5 biggest school snack questions answered

What can you send as an alternative to nuts? How much of each nutrient does your kid need to get through the day? Find all the answers here!

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Parents packing school lunches: Don’t stress. We’ve addressed your most common school snack questions here.

Question: I’m confused by no-nut policies. What do I need to stay away from and what’s a good substitute?

Answer: Most schools have a strict no-nut policy to protect students with severe allergies. That means no peanuts or tree nuts in lunch boxes. When shopping for packaged snacks, look for labels like “certified peanut-free,” “nut-free” or “school-safe” and read ingredient lists carefully. Tree nuts include almonds, walnuts, pistachios, cashews, hazelnuts and Brazil nuts. Seeds are wonderful nut substitutes—they’re full of vitamins, minerals, good fats and protein, plus they satisfy hungry bellies. To be sure, check your school’s rules before including them in lunch boxes. Here are some nut-free ideas to try:

Sunflower seeds: Combine shelled sunflower seeds with Cheerios and dried fruit for a nut-free trail mix.
Or tuck in a single-serve package of SunButter for your kiddo to enjoy with an apple.

Pumpkin seeds: Smooth pumpkin seed butter between whole-grain crackers for a snack or spread it on celery stalks and top with raisins
for PB-free ants on a log.

Coconut: Add unsweetened shredded coconut to trail mix, or send it to sprinkle over fruit salad.

Q: How important is fibre?

A: Very! Fibre helps promote regularity and keeps blood sugar stable. Kids ages four to eight need 25 grams a day, so pack snacks like roasted chickpeas, hummus, 100 percent whole-grain crackers, sunflower seeds, shredded coconut, popcorn, fruit and veggies.

Q: Should I worry about salt?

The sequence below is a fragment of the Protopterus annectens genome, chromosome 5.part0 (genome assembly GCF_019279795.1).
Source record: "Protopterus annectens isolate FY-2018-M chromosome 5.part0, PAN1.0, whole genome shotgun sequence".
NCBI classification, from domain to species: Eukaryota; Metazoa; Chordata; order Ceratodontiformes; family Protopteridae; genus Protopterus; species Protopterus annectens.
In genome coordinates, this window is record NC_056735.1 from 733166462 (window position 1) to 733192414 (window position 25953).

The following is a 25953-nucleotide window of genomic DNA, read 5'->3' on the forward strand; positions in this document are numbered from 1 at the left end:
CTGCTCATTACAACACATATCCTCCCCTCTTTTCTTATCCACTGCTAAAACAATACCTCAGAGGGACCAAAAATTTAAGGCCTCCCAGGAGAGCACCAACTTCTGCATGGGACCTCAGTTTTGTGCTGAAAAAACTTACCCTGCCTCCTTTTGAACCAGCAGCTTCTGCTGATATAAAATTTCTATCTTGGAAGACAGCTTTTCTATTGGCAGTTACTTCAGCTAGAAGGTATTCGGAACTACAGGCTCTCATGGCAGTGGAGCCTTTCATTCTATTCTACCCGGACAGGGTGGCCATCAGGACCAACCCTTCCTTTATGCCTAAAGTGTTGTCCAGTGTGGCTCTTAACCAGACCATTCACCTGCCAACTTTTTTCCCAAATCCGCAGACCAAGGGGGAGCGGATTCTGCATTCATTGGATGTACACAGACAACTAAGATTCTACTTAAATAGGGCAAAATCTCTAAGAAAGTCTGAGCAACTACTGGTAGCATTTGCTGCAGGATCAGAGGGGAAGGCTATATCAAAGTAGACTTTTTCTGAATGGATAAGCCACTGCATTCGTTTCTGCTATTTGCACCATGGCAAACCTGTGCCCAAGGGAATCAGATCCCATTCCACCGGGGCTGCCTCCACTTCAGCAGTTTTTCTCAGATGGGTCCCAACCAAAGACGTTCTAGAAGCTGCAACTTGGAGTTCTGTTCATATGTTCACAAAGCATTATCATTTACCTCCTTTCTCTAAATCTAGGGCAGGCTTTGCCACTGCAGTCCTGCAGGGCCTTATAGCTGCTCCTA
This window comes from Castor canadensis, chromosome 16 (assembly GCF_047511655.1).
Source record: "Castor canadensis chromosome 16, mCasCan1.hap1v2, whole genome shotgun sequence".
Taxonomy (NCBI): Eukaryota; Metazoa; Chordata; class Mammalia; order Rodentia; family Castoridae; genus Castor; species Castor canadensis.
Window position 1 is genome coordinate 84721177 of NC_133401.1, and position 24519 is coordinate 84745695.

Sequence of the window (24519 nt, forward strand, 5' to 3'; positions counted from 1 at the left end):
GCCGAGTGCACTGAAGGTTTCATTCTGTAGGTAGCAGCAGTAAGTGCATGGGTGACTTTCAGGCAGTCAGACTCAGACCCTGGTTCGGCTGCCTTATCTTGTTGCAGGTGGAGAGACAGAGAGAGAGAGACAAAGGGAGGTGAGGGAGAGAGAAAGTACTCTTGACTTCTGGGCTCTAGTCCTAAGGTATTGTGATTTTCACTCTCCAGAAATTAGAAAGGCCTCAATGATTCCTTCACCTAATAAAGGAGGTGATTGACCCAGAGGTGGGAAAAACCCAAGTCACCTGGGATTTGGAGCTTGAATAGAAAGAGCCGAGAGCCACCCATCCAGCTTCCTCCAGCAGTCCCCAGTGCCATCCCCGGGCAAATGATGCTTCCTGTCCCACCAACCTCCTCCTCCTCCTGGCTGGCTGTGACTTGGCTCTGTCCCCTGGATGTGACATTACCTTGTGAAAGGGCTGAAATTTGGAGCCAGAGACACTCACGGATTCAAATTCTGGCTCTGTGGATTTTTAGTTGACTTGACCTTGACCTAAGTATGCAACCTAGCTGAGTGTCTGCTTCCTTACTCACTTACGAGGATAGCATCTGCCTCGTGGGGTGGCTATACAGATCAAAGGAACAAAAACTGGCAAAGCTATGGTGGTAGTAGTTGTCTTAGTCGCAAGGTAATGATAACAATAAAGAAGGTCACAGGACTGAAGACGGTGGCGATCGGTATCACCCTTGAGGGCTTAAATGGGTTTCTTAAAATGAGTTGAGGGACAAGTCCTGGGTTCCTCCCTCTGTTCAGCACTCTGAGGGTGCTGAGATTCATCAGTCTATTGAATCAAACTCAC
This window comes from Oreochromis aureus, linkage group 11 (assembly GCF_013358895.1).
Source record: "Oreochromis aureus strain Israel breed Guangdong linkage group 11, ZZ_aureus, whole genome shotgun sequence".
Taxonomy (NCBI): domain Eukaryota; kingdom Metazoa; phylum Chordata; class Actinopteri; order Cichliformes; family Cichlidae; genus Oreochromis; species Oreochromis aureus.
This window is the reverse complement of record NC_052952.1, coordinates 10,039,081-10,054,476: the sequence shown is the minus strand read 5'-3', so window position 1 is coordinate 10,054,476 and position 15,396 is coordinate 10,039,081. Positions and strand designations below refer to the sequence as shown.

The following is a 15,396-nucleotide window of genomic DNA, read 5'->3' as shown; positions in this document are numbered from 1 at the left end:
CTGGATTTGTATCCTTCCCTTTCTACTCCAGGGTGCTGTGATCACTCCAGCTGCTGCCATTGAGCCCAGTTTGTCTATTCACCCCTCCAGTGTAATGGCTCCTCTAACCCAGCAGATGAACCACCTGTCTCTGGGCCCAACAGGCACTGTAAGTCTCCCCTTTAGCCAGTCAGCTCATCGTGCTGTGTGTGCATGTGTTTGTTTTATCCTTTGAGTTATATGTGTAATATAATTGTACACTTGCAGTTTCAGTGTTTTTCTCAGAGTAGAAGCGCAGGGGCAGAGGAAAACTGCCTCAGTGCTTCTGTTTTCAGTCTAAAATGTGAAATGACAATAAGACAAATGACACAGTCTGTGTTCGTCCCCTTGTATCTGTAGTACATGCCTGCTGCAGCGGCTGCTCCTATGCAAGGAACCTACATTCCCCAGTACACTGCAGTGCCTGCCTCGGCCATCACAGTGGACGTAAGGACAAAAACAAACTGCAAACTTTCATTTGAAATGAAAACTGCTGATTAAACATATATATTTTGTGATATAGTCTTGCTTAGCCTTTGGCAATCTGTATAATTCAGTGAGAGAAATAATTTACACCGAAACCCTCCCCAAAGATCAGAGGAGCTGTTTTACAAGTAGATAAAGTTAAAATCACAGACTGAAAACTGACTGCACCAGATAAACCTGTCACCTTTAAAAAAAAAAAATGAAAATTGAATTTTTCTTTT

A: Like grown-ups, kids tend to consume too much sodium, which could lead to high blood pressure later on. Four- to eight-year-olds should stay between 1,200 and 1,900 milligrams a day. Many packaged foods are high in salt, so look for ones with less than 15 percent daily value of sodium per serving. (All of our picks fall within this guideline.)

Q:
Sugar hides in everything—even fruit! What to do?

A: The sweet stuff that’s naturally part of a whole fruit or veg is fine, but the same isn’t true of “free” sugars, which are added to food during processing and can lead to problems like obesity and dental decay. The World Health Organization recommends families restrict free sugar to 10 percent of their total daily calories—three Oreos meets this limit.

Q:
Is my kid getting enough protein?

A: Protein is essential for the repair of muscles, nails, skin and hair, and it helps make hormones and enzymes. Plus, it’s satiating and helps keep blood sugar stable. The benchmark: Kids four to 13 years old need about 0.95 grams of protein per kilogram of body weight. Good options to try: boiled eggs, pumpkin seeds, sunflower seed butter, cheese strings and yogurt.

Q: How much of each food group does my kid need to get through the day?

A: To keep them energized, Dietitians of Canada recommends snacks hit at least two categories. Try these quick and healthy combos: whole-grain crackers
+ string cheese; apple slices + yogurt; whole-grain pretzels + guacamole; carrots + hummus; banana + SunButter.

A version of this article appeared in our September 2015 issue with the headline “Snack on this,” pp. 126-32.

Get more ideas for back-to-school snacks »

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